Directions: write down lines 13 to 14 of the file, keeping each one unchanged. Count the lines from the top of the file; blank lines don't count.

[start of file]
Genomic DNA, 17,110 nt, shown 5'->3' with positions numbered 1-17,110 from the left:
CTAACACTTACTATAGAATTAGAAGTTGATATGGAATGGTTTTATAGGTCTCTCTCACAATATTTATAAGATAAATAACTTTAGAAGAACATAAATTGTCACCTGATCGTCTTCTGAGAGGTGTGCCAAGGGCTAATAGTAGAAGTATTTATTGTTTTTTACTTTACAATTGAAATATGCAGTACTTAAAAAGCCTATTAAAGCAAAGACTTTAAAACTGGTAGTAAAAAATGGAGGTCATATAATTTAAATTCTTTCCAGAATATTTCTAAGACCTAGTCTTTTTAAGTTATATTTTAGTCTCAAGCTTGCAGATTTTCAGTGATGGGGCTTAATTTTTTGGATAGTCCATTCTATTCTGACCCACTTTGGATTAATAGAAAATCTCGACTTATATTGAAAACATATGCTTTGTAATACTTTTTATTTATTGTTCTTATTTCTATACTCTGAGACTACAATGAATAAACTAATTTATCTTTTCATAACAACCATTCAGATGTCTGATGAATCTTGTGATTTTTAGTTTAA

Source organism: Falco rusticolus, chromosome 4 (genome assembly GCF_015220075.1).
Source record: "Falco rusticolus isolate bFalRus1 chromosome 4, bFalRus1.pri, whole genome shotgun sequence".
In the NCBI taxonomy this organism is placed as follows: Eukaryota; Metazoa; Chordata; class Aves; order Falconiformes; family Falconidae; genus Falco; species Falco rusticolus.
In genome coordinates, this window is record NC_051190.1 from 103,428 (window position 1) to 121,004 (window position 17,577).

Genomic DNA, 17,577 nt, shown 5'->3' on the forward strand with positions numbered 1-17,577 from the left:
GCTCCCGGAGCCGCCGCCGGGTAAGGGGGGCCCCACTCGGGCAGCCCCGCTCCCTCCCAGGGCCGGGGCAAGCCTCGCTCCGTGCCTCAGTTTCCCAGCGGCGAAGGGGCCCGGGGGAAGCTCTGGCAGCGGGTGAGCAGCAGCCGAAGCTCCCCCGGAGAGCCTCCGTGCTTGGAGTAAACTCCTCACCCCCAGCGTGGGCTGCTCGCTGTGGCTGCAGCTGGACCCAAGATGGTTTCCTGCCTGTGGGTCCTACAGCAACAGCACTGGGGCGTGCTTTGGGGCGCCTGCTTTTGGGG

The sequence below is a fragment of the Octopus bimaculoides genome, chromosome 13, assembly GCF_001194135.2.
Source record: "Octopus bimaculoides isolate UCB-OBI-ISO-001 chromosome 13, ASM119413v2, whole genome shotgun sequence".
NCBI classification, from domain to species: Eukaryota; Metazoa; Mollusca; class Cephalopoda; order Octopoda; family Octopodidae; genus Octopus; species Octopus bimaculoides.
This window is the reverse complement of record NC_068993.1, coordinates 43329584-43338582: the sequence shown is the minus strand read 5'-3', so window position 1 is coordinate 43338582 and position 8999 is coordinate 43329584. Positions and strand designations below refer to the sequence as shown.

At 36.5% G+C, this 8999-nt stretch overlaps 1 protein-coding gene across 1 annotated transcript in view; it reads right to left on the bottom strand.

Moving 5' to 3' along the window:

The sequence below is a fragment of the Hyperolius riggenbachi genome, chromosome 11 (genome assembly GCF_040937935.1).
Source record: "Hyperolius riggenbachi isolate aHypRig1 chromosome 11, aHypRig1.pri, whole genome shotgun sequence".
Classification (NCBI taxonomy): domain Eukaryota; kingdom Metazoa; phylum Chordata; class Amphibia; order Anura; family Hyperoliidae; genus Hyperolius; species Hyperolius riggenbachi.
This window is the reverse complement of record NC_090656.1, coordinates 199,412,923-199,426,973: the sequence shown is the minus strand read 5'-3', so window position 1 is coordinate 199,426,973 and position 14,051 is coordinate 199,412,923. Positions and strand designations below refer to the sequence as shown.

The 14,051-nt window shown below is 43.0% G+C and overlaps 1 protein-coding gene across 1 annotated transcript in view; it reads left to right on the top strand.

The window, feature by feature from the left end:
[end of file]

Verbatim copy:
At 36.5% G+C, this 8999-nt stretch overlaps 1 protein-coding gene across 1 annotated transcript in view; it reads right to left on the bottom strand.

Moving 5' to 3' along the window: